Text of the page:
But landlords, who argued they had to pay bills too, hailed the end of the moratorium.
Tommie Conwill, who has rented the house next to hers near Festus for 30 years, said Friday she doubts she will ever get a dime from tenants who haven’t paid rent in seven months. She was able to legally expel them in March for damaging their property.
“Seven months without paying anything and all the while getting stimulus money,” said Conwill, 83. “I could have got her out in the second month, but because of the moratorium I couldn’t legally touch her. This is the worst thing the government has ever done. “
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On Friday, St. Louis Circuit Court presiding judge Michael Stelzer issue an order to lift the court ban about the eviction procedure. It’s not clear how many local people are lagging behind and homeless, but nationally an estimated 3.5 million families reported in early August that they would face eviction within the next two months, according to the US Census Bureau.
Meanwhile, Jones urged evicted city tenants to get help applying for allowances at walk-in clinics, the next week of Horizon housing, 3001 Arsenal Street and Wohl Recreation Center, 1515 North Kingshighway. In the past two weeks they have helped with around 200 applications, said the mayor’s office.
ST. LOUIS – August 6th marks the 10th anniversary of one of the darkest days of all time for the special forces of the military.
A CH-47 Chinook military helicopter was shot down while attempting to secure a ranger unit that was pinned to the ground in Afghanistan.
When the helicopter made its final landing, a Taliban fighter shot down the helicopter with a rocket-propelled grenade.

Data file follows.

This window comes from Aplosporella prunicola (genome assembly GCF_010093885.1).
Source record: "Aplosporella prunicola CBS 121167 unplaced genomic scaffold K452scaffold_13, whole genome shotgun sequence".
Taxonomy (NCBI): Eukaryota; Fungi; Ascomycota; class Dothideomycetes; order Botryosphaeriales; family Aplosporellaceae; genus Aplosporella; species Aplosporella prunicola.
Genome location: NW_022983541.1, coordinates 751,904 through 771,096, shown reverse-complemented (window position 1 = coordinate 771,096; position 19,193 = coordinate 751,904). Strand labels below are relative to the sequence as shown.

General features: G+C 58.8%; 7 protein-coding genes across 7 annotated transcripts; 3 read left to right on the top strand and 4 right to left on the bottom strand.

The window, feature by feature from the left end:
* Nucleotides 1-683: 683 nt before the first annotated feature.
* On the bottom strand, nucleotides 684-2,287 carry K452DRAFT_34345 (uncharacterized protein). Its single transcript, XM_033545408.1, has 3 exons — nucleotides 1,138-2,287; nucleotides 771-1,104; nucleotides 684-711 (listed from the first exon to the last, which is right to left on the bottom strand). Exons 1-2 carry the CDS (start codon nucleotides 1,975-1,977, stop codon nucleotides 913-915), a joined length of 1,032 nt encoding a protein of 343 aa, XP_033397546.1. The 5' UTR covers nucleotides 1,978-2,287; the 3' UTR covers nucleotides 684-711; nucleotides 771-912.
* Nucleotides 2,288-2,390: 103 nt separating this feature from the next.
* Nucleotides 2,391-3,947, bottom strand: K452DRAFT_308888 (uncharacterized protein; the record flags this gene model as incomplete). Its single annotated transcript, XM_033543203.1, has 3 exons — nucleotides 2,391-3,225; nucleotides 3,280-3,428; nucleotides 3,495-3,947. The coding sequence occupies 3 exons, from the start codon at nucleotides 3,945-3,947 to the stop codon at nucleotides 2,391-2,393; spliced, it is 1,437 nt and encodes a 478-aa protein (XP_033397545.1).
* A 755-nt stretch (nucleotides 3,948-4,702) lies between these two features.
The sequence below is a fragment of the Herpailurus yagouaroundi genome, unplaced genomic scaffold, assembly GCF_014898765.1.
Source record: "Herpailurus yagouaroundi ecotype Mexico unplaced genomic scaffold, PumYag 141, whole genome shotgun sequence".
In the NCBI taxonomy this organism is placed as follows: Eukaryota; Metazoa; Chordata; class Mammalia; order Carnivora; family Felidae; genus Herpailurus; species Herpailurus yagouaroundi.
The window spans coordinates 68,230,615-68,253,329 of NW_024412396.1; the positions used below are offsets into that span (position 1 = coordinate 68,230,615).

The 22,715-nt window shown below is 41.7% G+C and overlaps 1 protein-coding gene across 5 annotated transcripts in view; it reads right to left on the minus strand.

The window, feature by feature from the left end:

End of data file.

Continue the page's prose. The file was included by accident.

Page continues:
A total of 31 American heroes died. Jeremy Callaway, the owner of Major League Pressure Washing in St. Louis, served with three of the men who died that day.
They were close personal friends. Callaway now washes homes every year to raise money for a charity that supports the families of the fallen.
Major League’s high pressure wash will wash 31 homes in Wentzville.
All of the money raised goes to 31Heroes, which helps families with their expenses and supports programs that help with traumatic brain injuries and post-traumatic stress.
Callaway would like to hear from homeowners and homeowners associations interested in getting involved in the future.
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ST. LOUIS – Installation of Zebra® delineator posts along Union Boulevard in the city’s Central West End began on Wednesday. The black and white striped devices are new to St. Louis. Officials say they are easy to spot and create a bump to separate bicycle and vehicle traffic.
“I think anyone who’s ridden a bike in the City of St. Louis has had a tight run,” said 28th Ward Alderwoman Heather Navarro. She rode her bike on Wednesday afternoon to see the progress of the project.
The 28th community project is funded by money from a capital improvement fund available to every community in the city of St. Louis. A city official said feedback from other cities using Zebra® delineators has been positive.
The installation of around 300 objects will continue in the coming days. The area spans both sides of Union Boulevard from Lindell to Delmar Boulevard. The installation is expected to take several days.